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Sinaloa cartel shootout in Agua Prieta leaves nearly a dozen people dead

DOUGLAS, Ariz. – A bloody gun battle in the border town of Agua Prieta, just across from Douglas, claimed the lives of nearly a dozen people.

Three others were taken to the port of entry and transported to hospitals in the United States including a 12-year-old boy who was airlifted to Tucson.

Cochise County Sheriff Mark Dannels told News 4 Tucson, the gun battle started Monday afternoon. He said they received information that the gun battle was the result of an internal rift within the Sinaloa cartel.

Sources told News 4 Tucson four cartel members showed up at the port of entry asking for asylum and claimed “credible fear”.

Authorities took them into custody.

The Sinaloa drug cartel is the most ruthless and dangerous of the cartels. Evident by Monday’s gun battle in broad daylight. He recounted an incident that occurred “one of the victims that had been shot was taken to a hospital in Agua Prieta,” Dannels said. “The cartel members who wanted him dead followed him to the hospital where they shot and killed him.”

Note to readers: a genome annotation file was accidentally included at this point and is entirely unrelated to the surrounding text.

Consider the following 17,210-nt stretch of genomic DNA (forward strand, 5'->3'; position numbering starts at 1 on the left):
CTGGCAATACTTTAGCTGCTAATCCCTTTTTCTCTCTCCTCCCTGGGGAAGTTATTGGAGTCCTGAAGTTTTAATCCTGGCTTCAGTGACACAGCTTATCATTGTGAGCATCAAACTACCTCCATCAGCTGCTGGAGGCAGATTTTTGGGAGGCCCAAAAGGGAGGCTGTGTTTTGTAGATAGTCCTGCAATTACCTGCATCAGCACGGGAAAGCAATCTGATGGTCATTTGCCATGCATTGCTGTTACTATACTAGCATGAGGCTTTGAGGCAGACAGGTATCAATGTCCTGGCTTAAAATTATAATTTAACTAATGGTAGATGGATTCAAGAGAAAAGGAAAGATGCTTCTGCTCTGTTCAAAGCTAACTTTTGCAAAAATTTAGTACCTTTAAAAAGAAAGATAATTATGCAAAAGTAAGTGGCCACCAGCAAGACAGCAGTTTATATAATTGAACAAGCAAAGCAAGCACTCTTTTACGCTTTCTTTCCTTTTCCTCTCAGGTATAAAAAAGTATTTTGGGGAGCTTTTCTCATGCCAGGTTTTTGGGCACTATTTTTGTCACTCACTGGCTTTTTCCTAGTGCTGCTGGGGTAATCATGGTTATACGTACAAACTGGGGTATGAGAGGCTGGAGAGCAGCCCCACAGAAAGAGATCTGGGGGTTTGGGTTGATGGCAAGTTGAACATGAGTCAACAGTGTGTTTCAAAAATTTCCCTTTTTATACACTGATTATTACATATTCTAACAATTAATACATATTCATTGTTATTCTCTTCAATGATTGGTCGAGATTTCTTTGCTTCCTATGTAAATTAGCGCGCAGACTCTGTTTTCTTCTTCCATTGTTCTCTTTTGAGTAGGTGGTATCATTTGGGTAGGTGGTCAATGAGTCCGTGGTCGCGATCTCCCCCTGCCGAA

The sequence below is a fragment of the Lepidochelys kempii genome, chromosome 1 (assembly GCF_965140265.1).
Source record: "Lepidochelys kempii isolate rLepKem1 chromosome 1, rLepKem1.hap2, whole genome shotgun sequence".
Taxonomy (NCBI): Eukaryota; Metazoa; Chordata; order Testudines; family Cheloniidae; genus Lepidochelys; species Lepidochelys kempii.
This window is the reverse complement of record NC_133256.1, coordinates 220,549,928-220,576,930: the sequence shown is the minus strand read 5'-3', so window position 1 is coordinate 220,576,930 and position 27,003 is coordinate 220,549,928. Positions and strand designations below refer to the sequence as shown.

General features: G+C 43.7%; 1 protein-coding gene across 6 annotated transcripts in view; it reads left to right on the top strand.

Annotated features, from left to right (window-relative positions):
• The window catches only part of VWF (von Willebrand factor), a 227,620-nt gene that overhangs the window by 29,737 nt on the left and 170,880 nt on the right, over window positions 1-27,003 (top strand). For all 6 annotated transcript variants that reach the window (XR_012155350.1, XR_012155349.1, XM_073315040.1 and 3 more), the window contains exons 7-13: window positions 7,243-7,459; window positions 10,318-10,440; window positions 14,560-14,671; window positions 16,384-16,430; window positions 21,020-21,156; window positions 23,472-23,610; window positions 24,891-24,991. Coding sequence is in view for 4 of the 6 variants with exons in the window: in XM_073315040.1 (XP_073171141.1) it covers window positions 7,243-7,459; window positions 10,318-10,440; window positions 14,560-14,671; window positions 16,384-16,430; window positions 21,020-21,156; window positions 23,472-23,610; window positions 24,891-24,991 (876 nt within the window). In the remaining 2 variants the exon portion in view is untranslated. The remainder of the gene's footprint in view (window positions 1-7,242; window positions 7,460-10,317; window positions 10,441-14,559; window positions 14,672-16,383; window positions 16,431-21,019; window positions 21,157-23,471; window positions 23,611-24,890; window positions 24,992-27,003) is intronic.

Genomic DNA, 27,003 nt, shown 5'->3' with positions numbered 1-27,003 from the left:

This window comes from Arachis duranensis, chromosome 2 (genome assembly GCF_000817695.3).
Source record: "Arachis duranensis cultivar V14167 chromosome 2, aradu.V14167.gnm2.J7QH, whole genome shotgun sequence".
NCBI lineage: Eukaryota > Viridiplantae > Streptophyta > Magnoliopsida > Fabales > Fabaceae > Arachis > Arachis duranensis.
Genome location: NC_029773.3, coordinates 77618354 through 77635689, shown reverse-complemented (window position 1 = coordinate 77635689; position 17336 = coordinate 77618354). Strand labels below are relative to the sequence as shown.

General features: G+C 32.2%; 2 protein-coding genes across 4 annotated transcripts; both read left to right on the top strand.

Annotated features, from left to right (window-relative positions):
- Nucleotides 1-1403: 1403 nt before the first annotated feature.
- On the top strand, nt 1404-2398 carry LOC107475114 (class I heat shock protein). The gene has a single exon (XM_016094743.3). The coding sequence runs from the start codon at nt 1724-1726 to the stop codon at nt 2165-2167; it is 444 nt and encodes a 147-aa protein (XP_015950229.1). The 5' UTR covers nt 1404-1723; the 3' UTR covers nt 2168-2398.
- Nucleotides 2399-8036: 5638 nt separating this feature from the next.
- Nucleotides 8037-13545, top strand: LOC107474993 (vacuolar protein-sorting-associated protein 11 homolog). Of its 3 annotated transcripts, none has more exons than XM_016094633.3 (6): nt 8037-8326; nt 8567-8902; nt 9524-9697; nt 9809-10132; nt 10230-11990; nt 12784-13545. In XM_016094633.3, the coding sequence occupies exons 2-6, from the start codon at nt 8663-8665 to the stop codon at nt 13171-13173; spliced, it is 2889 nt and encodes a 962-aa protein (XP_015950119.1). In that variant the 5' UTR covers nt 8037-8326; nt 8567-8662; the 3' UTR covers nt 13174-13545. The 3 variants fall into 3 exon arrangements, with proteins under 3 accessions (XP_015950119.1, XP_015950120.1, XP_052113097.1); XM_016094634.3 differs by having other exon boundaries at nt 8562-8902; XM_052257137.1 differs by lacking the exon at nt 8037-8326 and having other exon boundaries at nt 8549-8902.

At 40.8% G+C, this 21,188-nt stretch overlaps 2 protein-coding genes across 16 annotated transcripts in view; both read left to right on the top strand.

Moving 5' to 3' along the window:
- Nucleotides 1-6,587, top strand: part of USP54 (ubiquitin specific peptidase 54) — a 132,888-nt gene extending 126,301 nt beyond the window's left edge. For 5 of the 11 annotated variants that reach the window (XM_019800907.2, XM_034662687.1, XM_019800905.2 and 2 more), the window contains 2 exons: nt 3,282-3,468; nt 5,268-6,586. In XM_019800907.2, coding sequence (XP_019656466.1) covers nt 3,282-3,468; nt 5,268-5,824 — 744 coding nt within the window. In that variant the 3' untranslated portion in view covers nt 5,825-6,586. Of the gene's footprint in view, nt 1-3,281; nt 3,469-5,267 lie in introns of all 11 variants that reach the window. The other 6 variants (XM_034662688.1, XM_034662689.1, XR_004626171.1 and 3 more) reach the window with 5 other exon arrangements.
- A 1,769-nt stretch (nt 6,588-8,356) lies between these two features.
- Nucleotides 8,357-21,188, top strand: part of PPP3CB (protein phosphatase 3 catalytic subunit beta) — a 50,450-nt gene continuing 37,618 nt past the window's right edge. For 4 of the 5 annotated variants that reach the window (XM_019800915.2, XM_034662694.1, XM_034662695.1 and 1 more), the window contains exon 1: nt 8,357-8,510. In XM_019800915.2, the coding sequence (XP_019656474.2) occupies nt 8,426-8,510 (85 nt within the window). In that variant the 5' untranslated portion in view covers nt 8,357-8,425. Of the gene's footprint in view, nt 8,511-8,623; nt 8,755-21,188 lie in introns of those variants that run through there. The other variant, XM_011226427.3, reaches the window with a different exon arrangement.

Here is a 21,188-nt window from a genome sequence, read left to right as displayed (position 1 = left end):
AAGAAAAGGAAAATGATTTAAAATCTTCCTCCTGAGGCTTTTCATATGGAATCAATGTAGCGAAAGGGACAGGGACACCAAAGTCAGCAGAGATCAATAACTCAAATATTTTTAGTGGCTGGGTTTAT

A vehicle involved in Monday’s shootout in Agua Prieta.

Most people on both sides of the border say they are scared. The Douglas/Agua Prieta communities are connected. Most of the residents travel back and forth on a daily basis whether it is to buy groceries or go to the doctors.

One Agua Prieta resident said she crosses the border minimum twice a day. She drops off her daughter at school and then picks her up. So even though she’s frightened about the shootout she says she will have to be extra cautious and hope she nor family members get caught in the crossfire should this happen again.

A Douglas resident told News 4 Tucson he’s having second thoughts about going into Agua Prieta. He adds he wants to feel safe and at this time he is just not feeling that.

Sheriff Dannels said he along with other law enforcement agencies are responsible for the safety and security of the public and intends to continue working with the law-enforcement partners to make sure the residents are safe.

Lupita Murillo

Lupita Murillo

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